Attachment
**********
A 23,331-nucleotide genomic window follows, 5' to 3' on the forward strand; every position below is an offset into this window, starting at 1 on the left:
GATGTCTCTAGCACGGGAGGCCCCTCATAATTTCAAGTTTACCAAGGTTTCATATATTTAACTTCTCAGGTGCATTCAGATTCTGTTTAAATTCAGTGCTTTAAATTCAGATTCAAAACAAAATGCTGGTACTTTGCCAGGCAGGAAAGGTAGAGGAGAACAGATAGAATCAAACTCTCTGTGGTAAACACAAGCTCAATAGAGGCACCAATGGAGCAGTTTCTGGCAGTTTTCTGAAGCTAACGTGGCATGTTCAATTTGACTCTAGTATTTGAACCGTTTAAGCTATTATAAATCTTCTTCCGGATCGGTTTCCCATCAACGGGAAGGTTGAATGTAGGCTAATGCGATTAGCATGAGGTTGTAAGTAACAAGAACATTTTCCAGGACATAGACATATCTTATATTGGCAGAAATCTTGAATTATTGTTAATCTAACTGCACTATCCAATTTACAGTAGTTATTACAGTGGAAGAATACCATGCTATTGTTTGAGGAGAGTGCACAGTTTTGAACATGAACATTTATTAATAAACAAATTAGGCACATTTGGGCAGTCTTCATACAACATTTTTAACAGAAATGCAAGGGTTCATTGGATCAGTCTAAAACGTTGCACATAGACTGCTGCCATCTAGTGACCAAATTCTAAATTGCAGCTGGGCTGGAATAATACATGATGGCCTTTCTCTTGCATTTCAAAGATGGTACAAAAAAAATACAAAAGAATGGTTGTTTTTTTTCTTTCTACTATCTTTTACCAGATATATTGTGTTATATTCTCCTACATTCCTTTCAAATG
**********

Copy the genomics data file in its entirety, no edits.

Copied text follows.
A 23,331-nucleotide genomic window follows, 5' to 3' on the forward strand; every position below is an offset into this window, starting at 1 on the left:
GATGTCTCTAGCACGGGAGGCCCCTCATAATTTCAAGTTTACCAAGGTTTCATATATTTAACTTCTCAGGTGCATTCAGATTCTGTTTAAATTCAGTGCTTTAAATTCAGATTCAAAACAAAATGCTGGTACTTTGCCAGGCAGGAAAGGTAGAGGAGAACAGATAGAATCAAACTCTCTGTGGTAAACACAAGCTCAATAGAGGCACCAATGGAGCAGTTTCTGGCAGTTTTCTGAAGCTAACGTGGCATGTTCAATTTGACTCTAGTATTTGAACCGTTTAAGCTATTATAAATCTTCTTCCGGATCGGTTTCCCATCAACGGGAAGGTTGAATGTAGGCTAATGCGATTAGCATGAGGTTGTAAGTAACAAGAACATTTTCCAGGACATAGACATATCTTATATTGGCAGAAATCTTGAATTATTGTTAATCTAACTGCACTATCCAATTTACAGTAGTTATTACAGTGGAAGAATACCATGCTATTGTTTGAGGAGAGTGCACAGTTTTGAACATGAACATTTATTAATAAACAAATTAGGCACATTTGGGCAGTCTTCATACAACATTTTTAACAGAAATGCAAGGGTTCATTGGATCAGTCTAAAACGTTGCACATAGACTGCTGCCATCTAGTGACCAAATTCTAAATTGCAGCTGGGCTGGAATAATACATGATGGCCTTTCTCTTGCATTTCAAAGATGGTACAAAAAAAATACAAAAGAATGGTTGTTTTTTTTCTTTCTACTATCTTTTACCAGATATATTGTGTTATATTCTCCTACATTCCTTTCAAATG